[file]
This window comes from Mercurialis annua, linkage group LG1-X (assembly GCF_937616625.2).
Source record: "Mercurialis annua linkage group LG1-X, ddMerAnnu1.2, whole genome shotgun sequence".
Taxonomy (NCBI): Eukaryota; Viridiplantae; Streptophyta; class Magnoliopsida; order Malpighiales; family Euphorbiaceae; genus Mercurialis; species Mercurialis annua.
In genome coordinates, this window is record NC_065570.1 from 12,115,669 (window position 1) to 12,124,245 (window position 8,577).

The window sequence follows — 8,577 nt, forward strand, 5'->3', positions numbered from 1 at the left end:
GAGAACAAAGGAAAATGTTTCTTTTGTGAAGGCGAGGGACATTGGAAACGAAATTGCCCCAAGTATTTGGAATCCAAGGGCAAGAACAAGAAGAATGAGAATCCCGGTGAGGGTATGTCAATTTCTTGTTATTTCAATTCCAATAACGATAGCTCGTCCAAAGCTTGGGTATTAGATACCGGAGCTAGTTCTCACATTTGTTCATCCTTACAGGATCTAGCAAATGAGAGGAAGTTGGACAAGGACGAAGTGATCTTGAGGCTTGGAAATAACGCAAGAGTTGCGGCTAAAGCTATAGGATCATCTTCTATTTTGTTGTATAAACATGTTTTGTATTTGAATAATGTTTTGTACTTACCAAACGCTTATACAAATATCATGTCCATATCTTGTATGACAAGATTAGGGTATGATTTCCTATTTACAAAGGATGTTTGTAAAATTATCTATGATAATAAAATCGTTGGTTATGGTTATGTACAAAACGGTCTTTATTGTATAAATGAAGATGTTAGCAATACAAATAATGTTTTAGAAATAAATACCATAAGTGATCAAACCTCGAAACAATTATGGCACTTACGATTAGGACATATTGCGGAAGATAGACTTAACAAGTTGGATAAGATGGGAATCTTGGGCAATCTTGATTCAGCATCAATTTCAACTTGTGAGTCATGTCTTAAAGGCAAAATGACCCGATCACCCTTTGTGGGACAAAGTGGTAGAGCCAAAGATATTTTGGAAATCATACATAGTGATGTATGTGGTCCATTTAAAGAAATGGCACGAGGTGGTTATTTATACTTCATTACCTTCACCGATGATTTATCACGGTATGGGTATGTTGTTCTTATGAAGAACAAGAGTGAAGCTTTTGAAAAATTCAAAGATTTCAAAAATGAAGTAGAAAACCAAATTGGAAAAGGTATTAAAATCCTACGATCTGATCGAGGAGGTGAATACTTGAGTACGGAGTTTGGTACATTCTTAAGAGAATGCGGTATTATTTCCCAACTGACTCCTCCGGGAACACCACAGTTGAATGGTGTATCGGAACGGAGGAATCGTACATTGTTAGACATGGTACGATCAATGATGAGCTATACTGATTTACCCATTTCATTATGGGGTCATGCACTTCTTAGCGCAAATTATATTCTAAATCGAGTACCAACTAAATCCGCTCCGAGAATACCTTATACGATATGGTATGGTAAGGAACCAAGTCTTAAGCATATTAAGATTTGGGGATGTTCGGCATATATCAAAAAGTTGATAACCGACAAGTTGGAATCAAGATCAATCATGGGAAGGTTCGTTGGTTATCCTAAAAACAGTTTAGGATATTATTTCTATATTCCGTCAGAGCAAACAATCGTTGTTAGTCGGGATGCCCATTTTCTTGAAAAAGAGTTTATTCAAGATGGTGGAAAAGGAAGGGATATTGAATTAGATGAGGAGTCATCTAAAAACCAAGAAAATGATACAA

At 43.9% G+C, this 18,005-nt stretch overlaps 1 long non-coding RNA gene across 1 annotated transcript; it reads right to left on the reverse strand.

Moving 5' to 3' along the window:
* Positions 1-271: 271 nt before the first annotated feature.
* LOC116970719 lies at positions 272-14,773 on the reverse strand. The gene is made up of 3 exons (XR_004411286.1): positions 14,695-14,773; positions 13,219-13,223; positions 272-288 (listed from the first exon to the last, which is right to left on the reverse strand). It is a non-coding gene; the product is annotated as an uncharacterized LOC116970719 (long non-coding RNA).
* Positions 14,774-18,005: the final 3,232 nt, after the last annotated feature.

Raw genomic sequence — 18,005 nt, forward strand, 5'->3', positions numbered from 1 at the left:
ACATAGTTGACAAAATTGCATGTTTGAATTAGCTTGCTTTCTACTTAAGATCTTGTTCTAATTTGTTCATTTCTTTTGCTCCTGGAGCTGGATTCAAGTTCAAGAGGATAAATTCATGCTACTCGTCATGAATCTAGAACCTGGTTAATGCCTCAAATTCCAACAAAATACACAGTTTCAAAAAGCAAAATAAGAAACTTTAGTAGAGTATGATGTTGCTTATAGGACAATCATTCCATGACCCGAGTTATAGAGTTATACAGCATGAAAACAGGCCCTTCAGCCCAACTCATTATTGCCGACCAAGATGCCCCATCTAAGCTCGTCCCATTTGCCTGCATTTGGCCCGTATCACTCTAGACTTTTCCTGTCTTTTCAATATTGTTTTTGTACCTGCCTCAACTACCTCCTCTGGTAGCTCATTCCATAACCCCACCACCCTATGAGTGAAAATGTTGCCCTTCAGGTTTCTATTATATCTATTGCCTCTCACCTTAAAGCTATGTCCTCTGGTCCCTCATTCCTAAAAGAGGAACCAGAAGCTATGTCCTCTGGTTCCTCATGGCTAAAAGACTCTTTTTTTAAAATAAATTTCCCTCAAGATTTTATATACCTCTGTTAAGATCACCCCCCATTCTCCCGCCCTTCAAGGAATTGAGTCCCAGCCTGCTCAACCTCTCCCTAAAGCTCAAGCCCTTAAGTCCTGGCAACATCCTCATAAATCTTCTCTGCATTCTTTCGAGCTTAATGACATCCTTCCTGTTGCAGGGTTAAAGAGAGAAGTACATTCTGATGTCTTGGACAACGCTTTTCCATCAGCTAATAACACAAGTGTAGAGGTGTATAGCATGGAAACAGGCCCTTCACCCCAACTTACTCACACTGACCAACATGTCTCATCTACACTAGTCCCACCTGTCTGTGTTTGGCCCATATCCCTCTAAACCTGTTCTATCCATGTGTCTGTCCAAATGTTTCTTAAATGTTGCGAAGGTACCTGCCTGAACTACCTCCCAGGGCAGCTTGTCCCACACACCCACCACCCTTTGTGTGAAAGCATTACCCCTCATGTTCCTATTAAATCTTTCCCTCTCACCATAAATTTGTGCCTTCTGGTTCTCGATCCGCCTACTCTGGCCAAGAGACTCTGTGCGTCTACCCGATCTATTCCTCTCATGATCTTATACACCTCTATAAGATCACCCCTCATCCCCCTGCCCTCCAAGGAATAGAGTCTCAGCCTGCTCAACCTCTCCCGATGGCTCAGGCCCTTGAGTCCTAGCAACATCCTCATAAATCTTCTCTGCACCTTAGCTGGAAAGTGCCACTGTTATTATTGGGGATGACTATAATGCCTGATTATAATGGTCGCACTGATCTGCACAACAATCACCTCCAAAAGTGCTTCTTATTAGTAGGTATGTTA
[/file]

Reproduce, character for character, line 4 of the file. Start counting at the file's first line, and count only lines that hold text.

In genome coordinates, this window is record NC_065570.1 from 12,115,669 (window position 1) to 12,124,245 (window position 8,577).